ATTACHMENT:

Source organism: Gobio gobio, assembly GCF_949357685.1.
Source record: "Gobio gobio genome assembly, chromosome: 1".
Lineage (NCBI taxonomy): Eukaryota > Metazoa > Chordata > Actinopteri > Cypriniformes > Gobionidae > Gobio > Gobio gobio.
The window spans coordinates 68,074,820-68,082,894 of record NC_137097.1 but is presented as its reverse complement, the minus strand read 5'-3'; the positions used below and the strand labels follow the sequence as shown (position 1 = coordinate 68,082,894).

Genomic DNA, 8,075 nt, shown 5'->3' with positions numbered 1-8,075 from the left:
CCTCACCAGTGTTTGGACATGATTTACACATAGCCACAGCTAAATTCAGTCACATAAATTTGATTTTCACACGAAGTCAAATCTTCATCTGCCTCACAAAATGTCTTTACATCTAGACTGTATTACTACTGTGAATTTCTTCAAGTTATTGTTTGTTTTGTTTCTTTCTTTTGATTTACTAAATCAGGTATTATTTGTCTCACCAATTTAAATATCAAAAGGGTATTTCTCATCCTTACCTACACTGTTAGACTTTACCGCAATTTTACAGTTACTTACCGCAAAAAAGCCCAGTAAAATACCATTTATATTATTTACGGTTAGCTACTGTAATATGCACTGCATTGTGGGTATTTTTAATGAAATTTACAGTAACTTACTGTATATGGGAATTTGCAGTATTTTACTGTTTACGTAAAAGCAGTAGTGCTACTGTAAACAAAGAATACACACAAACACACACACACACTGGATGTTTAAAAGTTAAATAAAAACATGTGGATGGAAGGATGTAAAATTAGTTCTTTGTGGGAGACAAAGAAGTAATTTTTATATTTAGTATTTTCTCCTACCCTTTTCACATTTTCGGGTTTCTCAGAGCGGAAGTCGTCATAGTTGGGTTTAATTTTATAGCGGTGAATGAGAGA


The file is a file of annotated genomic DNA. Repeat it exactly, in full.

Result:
Source organism: Gobio gobio, assembly GCF_949357685.1.
Source record: "Gobio gobio genome assembly, chromosome: 1".
Lineage (NCBI taxonomy): Eukaryota > Metazoa > Chordata > Actinopteri > Cypriniformes > Gobionidae > Gobio > Gobio gobio.
The window spans coordinates 68,074,820-68,082,894 of record NC_137097.1 but is presented as its reverse complement, the minus strand read 5'-3'; the positions used below and the strand labels follow the sequence as shown (position 1 = coordinate 68,082,894).

Genomic DNA, 8,075 nt, shown 5'->3' with positions numbered 1-8,075 from the left:
CCTCACCAGTGTTTGGACATGATTTACACATAGCCACAGCTAAATTCAGTCACATAAATTTGATTTTCACACGAAGTCAAATCTTCATCTGCCTCACAAAATGTCTTTACATCTAGACTGTATTACTACTGTGAATTTCTTCAAGTTATTGTTTGTTTTGTTTCTTTCTTTTGATTTACTAAATCAGGTATTATTTGTCTCACCAATTTAAATATCAAAAGGGTATTTCTCATCCTTACCTACACTGTTAGACTTTACCGCAATTTTACAGTTACTTACCGCAAAAAAGCCCAGTAAAATACCATTTATATTATTTACGGTTAGCTACTGTAATATGCACTGCATTGTGGGTATTTTTAATGAAATTTACAGTAACTTACTGTATATGGGAATTTGCAGTATTTTACTGTTTACGTAAAAGCAGTAGTGCTACTGTAAACAAAGAATACACACAAACACACACACACACTGGATGTTTAAAAGTTAAATAAAAACATGTGGATGGAAGGATGTAAAATTAGTTCTTTGTGGGAGACAAAGAAGTAATTTTTATATTTAGTATTTTCTCCTACCCTTTTCACATTTTCGGGTTTCTCAGAGCGGAAGTCGTCATAGTTGGGTTTAATTTTATAGCGGTGAATGAGAGA